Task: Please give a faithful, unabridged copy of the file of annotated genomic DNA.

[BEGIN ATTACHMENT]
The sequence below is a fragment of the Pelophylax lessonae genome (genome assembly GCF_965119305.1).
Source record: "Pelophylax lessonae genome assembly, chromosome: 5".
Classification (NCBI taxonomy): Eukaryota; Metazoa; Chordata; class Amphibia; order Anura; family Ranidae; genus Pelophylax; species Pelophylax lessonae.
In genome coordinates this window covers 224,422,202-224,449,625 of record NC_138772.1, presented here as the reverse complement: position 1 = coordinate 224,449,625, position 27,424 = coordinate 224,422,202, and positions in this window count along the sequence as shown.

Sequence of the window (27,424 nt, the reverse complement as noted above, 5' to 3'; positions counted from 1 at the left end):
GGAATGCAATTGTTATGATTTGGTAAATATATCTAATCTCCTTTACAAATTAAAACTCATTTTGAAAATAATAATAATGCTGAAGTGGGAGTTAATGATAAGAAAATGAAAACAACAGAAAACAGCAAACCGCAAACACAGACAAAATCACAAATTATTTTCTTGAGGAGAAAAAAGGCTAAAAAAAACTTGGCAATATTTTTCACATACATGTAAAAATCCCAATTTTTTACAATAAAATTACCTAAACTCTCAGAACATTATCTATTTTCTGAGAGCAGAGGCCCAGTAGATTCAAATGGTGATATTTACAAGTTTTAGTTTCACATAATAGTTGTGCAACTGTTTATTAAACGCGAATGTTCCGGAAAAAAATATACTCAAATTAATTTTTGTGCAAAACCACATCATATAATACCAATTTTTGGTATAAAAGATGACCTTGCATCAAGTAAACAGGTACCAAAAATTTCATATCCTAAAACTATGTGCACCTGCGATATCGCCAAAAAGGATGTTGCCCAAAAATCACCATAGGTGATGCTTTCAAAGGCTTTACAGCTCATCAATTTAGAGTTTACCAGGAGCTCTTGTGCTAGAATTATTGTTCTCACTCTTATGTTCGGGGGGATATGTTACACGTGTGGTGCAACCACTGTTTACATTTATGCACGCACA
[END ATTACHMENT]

The sequence below is a fragment of the Pelophylax lessonae genome (genome assembly GCF_965119305.1).
Source record: "Pelophylax lessonae genome assembly, chromosome: 5".
Classification (NCBI taxonomy): Eukaryota; Metazoa; Chordata; class Amphibia; order Anura; family Ranidae; genus Pelophylax; species Pelophylax lessonae.
In genome coordinates this window covers 224,422,202-224,449,625 of record NC_138772.1, presented here as the reverse complement: position 1 = coordinate 224,449,625, position 27,424 = coordinate 224,422,202, and positions in this window count along the sequence as shown.

Sequence of the window (27,424 nt, the reverse complement as noted above, 5' to 3'; positions counted from 1 at the left end):
GGAATGCAATTGTTATGATTTGGTAAATATATCTAATCTCCTTTACAAATTAAAACTCATTTTGAAAATAATAATAATGCTGAAGTGGGAGTTAATGATAAGAAAATGAAAACAACAGAAAACAGCAAACCGCAAACACAGACAAAATCACAAATTATTTTCTTGAGGAGAAAAAAGGCTAAAAAAAACTTGGCAATATTTTTCACATACATGTAAAAATCCCAATTTTTTACAATAAAATTACCTAAACTCTCAGAACATTATCTATTTTCTGAGAGCAGAGGCCCAGTAGATTCAAATGGTGATATTTACAAGTTTTAGTTTCACATAATAGTTGTGCAACTGTTTATTAAACGCGAATGTTCCGGAAAAAAATATACTCAAATTAATTTTTGTGCAAAACCACATCATATAATACCAATTTTTGGTATAAAAGATGACCTTGCATCAAGTAAACAGGTACCAAAAATTTCATATCCTAAAACTATGTGCACCTGCGATATCGCCAAAAAGGATGTTGCCCAAAAATCACCATAGGTGATGCTTTCAAAGGCTTTACAGCTCATCAATTTAGAGTTTACCAGGAGCTCTTGTGCTAGAATTATTGTTCTCACTCTTATGTTCGGGGGGATATGTTACACGTGTGGTGCAACCACTGTTTACATTTATGCACGCACA